We Are HU Family

Faith Walton (B.A. ’69) hardly expected to meet her husband at a football game. It was her sophomore year at Howard, and she was in the stands with a girlfriend whose homeboy was a member of Omega Psi Phi. The ladies were sitting near the fraternity, when one of its members stood up.

“I remember Bert standing up in his [ROTC] uniform, turning around and preening,” Faith Walton McKeithen said. “I thought, ‘He’s so full of himself. He thinks he looks really, really good,’ which he did!”

As Bertram McKeithen Sr. (B.S. ’67) remembers it, their meeting was love at first sight.

“I happened to turn around, and I saw her and said, ‘Wow.’ That was it,” he recalled. “I introduced myself. I don’t know exactly what I said, but whatever it was, it worked.”

A chance meeting nearly 50 years ago was the beginning of a dynasty of sorts: The McKeithens, married for 46 years, are both graduates of Howard University, as are all three of their chil- dren. The family wears their shared status as Howardites as a tremendous mark of pride, and Bert and Faith’s romance unwittingly seduced their son and daughters into following in their footsteps.

Faith and Bertram both arrived on Howard’s campus and in the big city of Washington, D.C., from rural settings— she, from what is now Virginia Beach, Va., and he from Rocky Mount, N.C.

The couple met when Bert was a junior. Dates consisted of spending time at fellow classmates’ apartments in the city, going to the monuments, or hanging at The Punchout, bowling or playing cards.

“We didn’t have a lot of money, so you just did things that you could do,” Faith said. “A lot of time was spent studying, because you had to keep your grades up. So we studied together, too.”

Over the next year, the two fell in love. A year after Bert graduated, he proposed to Faith at her parents’ house over the holiday break during her senior year.

One month after Faith graduated, the couple married in Norfolk, Va. In November, Bert—who had entered the Army after graduation and was stationed nearby at Ft. Meade in Maryland—was sent to Vietnam.

Gone for a year, he said Faith wrote to him every day, and the couple also made tape recordings.

“That got me through. I still have the letters,” Bert said.

After the war, the young couple settled in Baltimore and started a family: A daughter, Piper, was born first; then a son, Bertram Jr.; and another daughter, Alison.

Faith began her career in education working as a speech pathologist—a career she stumbled into at Howard, after a pro- fessor encouraged her to pursue the field.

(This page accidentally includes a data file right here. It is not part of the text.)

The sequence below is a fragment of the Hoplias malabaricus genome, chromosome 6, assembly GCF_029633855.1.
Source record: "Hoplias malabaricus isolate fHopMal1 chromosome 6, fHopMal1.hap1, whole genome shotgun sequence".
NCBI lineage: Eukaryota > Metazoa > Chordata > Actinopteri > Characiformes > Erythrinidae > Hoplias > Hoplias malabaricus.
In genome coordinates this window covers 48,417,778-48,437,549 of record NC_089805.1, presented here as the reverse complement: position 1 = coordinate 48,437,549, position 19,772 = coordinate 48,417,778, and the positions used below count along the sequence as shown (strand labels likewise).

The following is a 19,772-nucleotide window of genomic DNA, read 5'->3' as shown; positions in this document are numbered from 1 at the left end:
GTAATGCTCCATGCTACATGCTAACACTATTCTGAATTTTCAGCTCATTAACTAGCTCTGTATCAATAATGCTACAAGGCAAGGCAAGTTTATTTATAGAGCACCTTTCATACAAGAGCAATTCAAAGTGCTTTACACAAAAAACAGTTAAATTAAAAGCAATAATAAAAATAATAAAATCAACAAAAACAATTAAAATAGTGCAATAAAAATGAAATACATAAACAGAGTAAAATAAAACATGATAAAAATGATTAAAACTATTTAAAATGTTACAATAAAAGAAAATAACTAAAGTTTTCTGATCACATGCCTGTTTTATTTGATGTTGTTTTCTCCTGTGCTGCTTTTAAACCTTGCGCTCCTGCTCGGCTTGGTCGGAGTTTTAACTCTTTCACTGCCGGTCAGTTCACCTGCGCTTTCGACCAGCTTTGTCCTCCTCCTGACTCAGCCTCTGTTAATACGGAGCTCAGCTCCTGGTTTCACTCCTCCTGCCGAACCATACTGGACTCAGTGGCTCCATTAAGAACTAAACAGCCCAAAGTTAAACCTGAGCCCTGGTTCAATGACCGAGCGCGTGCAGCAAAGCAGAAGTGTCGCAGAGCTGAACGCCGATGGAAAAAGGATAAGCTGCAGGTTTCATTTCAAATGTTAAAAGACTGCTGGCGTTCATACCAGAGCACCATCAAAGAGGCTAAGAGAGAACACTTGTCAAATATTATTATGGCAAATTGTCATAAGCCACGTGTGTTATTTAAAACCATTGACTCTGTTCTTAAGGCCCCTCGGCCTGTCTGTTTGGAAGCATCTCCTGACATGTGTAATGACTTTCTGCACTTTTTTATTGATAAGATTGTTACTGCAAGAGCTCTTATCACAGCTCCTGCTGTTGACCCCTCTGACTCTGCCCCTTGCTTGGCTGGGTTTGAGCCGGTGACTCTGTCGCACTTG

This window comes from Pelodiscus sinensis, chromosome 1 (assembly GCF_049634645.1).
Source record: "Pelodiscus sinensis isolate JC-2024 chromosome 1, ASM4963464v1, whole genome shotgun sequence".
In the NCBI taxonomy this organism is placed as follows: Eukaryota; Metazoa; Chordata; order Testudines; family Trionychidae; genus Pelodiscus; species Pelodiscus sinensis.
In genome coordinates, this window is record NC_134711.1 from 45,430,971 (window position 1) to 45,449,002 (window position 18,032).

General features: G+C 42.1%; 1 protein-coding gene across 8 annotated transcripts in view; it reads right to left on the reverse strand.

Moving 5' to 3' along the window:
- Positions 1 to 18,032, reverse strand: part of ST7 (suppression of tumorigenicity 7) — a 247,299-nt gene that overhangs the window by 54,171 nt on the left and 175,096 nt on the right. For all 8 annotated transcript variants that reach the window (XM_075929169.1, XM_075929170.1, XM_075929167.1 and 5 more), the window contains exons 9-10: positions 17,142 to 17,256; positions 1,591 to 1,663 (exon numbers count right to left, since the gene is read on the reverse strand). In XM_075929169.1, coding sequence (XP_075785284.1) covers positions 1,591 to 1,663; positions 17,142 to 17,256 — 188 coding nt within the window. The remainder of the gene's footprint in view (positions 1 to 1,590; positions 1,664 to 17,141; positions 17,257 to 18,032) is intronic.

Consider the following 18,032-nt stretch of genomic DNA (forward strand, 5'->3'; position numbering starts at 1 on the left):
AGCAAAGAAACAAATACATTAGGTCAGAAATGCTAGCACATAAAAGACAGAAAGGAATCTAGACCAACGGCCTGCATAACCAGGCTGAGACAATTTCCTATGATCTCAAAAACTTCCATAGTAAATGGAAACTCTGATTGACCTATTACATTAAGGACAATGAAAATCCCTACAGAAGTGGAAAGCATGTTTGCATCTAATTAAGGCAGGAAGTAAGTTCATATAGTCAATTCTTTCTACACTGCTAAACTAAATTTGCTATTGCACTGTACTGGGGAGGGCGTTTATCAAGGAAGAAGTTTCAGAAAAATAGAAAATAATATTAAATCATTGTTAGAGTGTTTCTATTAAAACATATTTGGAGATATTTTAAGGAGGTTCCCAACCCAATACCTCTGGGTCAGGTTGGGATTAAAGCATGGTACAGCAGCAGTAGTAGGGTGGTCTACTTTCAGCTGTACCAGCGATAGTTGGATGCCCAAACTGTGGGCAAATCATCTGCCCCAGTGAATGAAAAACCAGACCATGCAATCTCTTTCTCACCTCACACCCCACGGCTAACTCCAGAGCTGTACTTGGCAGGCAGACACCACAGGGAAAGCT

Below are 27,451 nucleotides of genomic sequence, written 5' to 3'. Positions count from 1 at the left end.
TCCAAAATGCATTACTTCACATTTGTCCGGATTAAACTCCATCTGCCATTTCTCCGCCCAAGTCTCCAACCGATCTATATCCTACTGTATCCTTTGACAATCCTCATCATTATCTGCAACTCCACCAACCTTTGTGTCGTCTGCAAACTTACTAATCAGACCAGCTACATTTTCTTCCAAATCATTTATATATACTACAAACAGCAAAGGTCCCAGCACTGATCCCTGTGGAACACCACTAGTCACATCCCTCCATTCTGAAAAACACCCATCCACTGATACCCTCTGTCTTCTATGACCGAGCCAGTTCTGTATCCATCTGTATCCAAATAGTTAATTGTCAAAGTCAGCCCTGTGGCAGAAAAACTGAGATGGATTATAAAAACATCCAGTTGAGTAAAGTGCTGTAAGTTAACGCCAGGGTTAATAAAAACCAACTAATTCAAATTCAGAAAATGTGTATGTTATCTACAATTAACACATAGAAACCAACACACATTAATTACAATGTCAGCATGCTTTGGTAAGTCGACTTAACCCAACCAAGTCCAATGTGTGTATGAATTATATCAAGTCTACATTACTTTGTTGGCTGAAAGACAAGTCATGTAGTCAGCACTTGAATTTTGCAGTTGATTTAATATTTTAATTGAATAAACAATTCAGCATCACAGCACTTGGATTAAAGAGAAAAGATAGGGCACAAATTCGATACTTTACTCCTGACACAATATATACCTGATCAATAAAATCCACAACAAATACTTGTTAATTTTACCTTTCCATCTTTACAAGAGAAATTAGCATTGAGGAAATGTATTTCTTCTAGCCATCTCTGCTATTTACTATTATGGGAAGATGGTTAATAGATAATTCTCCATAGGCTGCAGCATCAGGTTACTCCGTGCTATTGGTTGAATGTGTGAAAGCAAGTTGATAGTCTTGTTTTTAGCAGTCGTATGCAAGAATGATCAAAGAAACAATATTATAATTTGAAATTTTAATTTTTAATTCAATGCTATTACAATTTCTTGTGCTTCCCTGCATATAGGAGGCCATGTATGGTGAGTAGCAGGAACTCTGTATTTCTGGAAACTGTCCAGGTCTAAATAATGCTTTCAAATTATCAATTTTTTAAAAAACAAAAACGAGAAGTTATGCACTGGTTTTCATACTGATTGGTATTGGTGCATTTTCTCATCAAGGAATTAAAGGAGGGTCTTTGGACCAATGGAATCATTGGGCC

“It just really caught me, working in the speech lab. ... We worked with students who had speech difficulties,” she recalled. “The coursework did prepare me for what I have done in my career.”

Faith stayed home to raise her children for 13 years before going back to school to get a master’s degree in special education and technology. She taught for nearly three decades, including teaching special education for four years, before becoming a technology coordinator in the Baltimore school system. She retired in 2010.

Bert taught physical and biological sci- ence for nearly 40 years before retiring in 2009. He said his path to teaching was formed by his experiences at Howard.

“I never wanted to be an educator because (in my experience) the prevailing attitude was, ‘I got mine, you got yours to get.’ I worked hard not to be like that as a teacher,” Bert said. “At Howard, the student body was good at working together. I like that mentality, where if one makes it, everybody makes it. That was my approach as an educator.”

Though they both had fond memories of their alma mater—which they returned to over the years—neither of the McKeithens pushed the children to follow in their academic footsteps. Still, they consider the fact that they did very special.

“We still have friendships with people that we met at Howard, and that’s important,” Faith said. “I know of many African Americans who have gone to predominately white schools, and they don’t have ... that same closeness, the feeling of belonging. That’s why I wanted my children to go to an HBCU. We are very proud that our children decided to choose our alma mater.”

All three of Bertram and Faith McKeithen’s children are also graduates of Howard University. Below, they each reflect on their experiences and what it means for their family to share in the Howardite tradition: 

 

Piper Faith McKeithen (B.A. ’96) 

I remember looking through my parents’ yearbooks. We were very familiar with... their experience at Howard. That endeared me to the school because I knew about the importance of attending an HBCU. It instills a sense of confidence and pride, and there’s also a comfort level there. 

 

 

Bertram McKeithen Jr. (B.B.A. ’99)
Piper going there had some influence. I helped move her in, and over the next two years that she was going there, before I applied to schools, I had gone up there a few times with my father. Being on cam- pus a few times, I was pretty much sold! It was just the atmosphere there.

When people ask me where I went to school, I always enjoy saying, “My whole family went to Howard.” I’m proud of it.

 

Alison Jo McKeithen (B.B.A. ’02)

I followed my brother and sister to every school since I was a child. For me, it was like, “Should I be the black sheep and not be a part of the crowd?” I got accepted to other schools, but I think it was a little bit of the fear of the unknown. I’d be the only one who didn’t have the Howard experience!

If there was no Howard University, there would be no us.

 

Hear the McKeithens tell their story 

 

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